Thursday, December 19, 2019

Lester Bangs Top 10 Albums of 1979

Lester Bangs : Let It Blurt

In 1979 rock critic Lester Bangs released a single he recorded in 1977 with Jay Dee Daugherty of the Patti Smith Group, Robert Quine of Richard Hell and the Voidoids and two members of the Contortions. It's too derivative of the Richard Hell sound for me to take too seriously.

Here are his Top 10 albums of 1979 according to a list he made for the Village Voice Pazz and Jop Critics Poll. It's odd to see Wavelength top his list because his Rolling Stone review for the Van Morrison album was hardly a rave :

Wavelength is a very nice record. I’m sure all the people at Warner Bros. are pleased with it. Ditto the DJs. It probably would also be really groovy for somebody’s idea of a wine-and-joints, Renaissance-fair garden party. It makes a lovely sound, breaks no rules and keeps its grimy snout (or, rather, that of its maker) out of the dark places that mainstreams step correctly over. Rigid. The singer has a nifty little band here, what with Bobby Tench, Peter Bardens from the original Them and even great googamoogah Garth Hudson sittin’ in on various instruments. Well, take me back to Orpheus!

Van Morrison: Into the Music (Warner Bros.) 25; 
Marianne Faithfull: Broken English (Island) 20;
 The Clash (Epic) 20;
 Talking Heads: Fear of Music (Sire) 5;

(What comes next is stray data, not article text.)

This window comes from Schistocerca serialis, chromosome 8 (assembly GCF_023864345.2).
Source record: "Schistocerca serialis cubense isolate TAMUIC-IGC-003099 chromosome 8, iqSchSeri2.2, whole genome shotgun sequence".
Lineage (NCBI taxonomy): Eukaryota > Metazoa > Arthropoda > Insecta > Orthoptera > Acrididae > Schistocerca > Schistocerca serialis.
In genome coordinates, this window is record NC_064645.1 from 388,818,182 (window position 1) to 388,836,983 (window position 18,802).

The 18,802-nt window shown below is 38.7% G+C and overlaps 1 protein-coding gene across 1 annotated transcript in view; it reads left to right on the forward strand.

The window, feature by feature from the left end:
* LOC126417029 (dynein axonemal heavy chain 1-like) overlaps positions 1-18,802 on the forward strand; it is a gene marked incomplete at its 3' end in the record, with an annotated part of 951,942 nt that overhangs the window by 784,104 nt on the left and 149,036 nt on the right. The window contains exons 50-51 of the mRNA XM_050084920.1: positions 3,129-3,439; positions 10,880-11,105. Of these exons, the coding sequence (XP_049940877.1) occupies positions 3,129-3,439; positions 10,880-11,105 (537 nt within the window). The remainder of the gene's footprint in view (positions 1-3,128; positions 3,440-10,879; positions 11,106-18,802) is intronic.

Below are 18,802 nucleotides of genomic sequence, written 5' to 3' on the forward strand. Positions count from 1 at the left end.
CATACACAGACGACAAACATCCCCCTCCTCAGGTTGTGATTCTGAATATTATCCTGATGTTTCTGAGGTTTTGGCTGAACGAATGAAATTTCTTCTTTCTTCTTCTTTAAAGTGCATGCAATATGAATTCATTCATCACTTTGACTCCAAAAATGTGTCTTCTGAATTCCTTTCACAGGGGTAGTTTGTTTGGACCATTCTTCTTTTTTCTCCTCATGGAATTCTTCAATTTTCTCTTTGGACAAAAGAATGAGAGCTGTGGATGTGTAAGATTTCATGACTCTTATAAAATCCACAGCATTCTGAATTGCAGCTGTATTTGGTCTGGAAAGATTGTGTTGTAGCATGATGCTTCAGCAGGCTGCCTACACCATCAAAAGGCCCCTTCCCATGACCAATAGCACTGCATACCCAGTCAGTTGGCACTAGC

"The closer you get to whatever it is you’re terrified of, the more it and the dread of it begin to seem like old friends, ergo you become progressively less terrified. As a second Dark Ages seems to loom over us, David Byrne strolls right down its maw, placid and bemused, humming little tunes to himself. Sometimes I think Fear of Music is one of the best comedy albums I’ve ever heard. Which doesn’t mean he makes you forget the fear is real. He just reminds you that it’s something you’re going to have to live with, so you might as well get a kick out of it while you can."

 Lou Reed: The Bells (Arista) 5;

Lou Reed is a prick and a jerkoff who regularly commits the ultimate sin of treating his audience with contempt. He’s also a person with deep compassion for a great many other people about whom almost nobody else gives a shit. I won’t say who they are, because I don’t want to get too schmaltzy, except to emphasize that there’s always been more to this than drugs and fashionable kinks, and to point out that suffering, loneliness and psychic/spiritual exile are great levelers. The Bells isn’t merely Lou Reed’s best solo LP, it’s great art.

 Neil Young + Crazy Horse: Live Rust (Warner Bros.) 5;
 Charles Mingus: Mingus at Antibes (Atlantic) 5; 

Miles Davis: Circle in the Round (Columbia) 5;
 Heartbreakers: Live at Max's Kansas City (Max's Kansas City) 5;
 Patti Smith Group: Wave (Arista) 5.

Sez one fan:
 My one enduring memory of (Lester Bangs) is from a New York Rocker Christmas party (1979) that took place in some squat on the lower, lower east side. I heard PIL's Metal Box blasting from one of the rooms, and there was Lester, doing some insane bat dance to the music. Everyone was just watching as he spun around with whatever girlfriend he was with at the time. I mean, how in the hell do you dance to a song like "Poptones"?

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